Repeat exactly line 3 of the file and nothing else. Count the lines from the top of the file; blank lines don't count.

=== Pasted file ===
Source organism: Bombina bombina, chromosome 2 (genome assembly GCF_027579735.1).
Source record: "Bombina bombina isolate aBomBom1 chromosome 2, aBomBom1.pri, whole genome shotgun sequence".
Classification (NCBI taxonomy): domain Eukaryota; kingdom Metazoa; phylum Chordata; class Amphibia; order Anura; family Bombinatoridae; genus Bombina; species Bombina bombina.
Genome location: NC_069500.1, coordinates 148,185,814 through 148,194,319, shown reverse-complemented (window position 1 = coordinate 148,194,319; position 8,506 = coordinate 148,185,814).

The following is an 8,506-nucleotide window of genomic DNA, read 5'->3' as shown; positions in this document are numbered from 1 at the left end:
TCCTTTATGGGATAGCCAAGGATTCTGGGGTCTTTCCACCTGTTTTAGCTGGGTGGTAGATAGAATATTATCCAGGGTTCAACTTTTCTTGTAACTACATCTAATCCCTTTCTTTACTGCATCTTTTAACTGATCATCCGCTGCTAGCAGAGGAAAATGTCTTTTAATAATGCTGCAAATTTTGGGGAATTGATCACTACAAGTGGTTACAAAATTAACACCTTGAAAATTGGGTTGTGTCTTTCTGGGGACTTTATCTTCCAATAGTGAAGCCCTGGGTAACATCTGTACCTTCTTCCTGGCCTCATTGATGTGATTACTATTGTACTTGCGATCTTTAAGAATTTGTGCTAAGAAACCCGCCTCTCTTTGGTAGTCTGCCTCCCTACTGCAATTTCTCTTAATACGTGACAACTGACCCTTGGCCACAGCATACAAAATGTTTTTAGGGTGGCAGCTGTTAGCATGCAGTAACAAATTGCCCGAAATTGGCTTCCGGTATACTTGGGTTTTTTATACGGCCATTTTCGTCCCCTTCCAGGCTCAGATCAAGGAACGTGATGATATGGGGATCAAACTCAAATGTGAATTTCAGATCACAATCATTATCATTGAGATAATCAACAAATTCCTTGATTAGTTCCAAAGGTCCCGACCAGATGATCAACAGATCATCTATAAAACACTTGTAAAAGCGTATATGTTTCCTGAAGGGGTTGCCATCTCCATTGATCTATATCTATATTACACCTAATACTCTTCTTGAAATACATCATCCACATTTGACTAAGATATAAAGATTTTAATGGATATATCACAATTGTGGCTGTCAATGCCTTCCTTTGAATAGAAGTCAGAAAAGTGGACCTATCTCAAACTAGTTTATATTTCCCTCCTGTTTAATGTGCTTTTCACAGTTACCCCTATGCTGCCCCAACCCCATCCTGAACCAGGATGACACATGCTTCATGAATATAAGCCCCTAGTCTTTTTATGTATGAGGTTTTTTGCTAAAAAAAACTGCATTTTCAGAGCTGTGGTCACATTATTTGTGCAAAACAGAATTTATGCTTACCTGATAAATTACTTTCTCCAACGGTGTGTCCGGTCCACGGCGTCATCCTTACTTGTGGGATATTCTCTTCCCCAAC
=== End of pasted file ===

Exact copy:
Classification (NCBI taxonomy): domain Eukaryota; kingdom Metazoa; phylum Chordata; class Amphibia; order Anura; family Bombinatoridae; genus Bombina; species Bombina bombina.